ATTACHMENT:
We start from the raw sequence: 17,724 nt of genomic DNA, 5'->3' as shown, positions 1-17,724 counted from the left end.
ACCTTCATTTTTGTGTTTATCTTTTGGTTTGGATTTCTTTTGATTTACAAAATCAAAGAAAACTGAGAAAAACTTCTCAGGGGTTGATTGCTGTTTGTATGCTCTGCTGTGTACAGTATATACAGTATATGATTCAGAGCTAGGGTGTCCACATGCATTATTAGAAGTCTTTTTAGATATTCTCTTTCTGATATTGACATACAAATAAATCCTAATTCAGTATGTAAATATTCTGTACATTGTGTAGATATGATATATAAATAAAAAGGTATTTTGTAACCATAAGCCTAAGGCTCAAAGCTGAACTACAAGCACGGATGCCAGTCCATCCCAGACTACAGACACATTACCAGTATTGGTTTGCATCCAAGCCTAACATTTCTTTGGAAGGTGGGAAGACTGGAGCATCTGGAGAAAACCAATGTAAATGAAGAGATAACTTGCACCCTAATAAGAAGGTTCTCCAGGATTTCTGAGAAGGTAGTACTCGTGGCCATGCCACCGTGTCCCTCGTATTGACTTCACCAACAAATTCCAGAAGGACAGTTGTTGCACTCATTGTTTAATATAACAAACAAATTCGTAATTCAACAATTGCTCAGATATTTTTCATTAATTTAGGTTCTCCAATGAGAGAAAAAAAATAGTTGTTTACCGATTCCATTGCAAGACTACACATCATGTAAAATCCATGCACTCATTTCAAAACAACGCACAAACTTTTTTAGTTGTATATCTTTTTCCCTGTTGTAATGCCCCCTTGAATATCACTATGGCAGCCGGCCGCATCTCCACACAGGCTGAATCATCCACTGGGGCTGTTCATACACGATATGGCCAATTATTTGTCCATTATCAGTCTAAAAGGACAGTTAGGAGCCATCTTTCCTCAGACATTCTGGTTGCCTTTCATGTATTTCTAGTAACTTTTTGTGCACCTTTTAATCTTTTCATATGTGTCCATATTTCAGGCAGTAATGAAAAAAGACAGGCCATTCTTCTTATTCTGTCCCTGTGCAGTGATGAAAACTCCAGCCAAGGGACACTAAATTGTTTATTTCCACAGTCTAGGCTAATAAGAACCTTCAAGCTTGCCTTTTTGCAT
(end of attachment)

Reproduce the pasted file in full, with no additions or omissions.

We start from the raw sequence: 17,724 nt of genomic DNA, 5'->3' as shown, positions 1-17,724 counted from the left end.
ACCTTCATTTTTGTGTTTATCTTTTGGTTTGGATTTCTTTTGATTTACAAAATCAAAGAAAACTGAGAAAAACTTCTCAGGGGTTGATTGCTGTTTGTATGCTCTGCTGTGTACAGTATATACAGTATATGATTCAGAGCTAGGGTGTCCACATGCATTATTAGAAGTCTTTTTAGATATTCTCTTTCTGATATTGACATACAAATAAATCCTAATTCAGTATGTAAATATTCTGTACATTGTGTAGATATGATATATAAATAAAAAGGTATTTTGTAACCATAAGCCTAAGGCTCAAAGCTGAACTACAAGCACGGATGCCAGTCCATCCCAGACTACAGACACATTACCAGTATTGGTTTGCATCCAAGCCTAACATTTCTTTGGAAGGTGGGAAGACTGGAGCATCTGGAGAAAACCAATGTAAATGAAGAGATAACTTGCACCCTAATAAGAAGGTTCTCCAGGATTTCTGAGAAGGTAGTACTCGTGGCCATGCCACCGTGTCCCTCGTATTGACTTCACCAACAAATTCCAGAAGGACAGTTGTTGCACTCATTGTTTAATATAACAAACAAATTCGTAATTCAACAATTGCTCAGATATTTTTCATTAATTTAGGTTCTCCAATGAGAGAAAAAAAATAGTTGTTTACCGATTCCATTGCAAGACTACACATCATGTAAAATCCATGCACTCATTTCAAAACAACGCACAAACTTTTTTAGTTGTATATCTTTTTCCCTGTTGTAATGCCCCCTTGAATATCACTATGGCAGCCGGCCGCATCTCCACACAGGCTGAATCATCCACTGGGGCTGTTCATACACGATATGGCCAATTATTTGTCCATTATCAGTCTAAAAGGACAGTTAGGAGCCATCTTTCCTCAGACATTCTGGTTGCCTTTCATGTATTTCTAGTAACTTTTTGTGCACCTTTTAATCTTTTCATATGTGTCCATATTTCAGGCAGTAATGAAAAAAGACAGGCCATTCTTCTTATTCTGTCCCTGTGCAGTGATGAAAACTCCAGCCAAGGGACACTAAATTGTTTATTTCCACAGTCTAGGCTAATAAGAACCTTCAAGCTTGCCTTTTTGCAT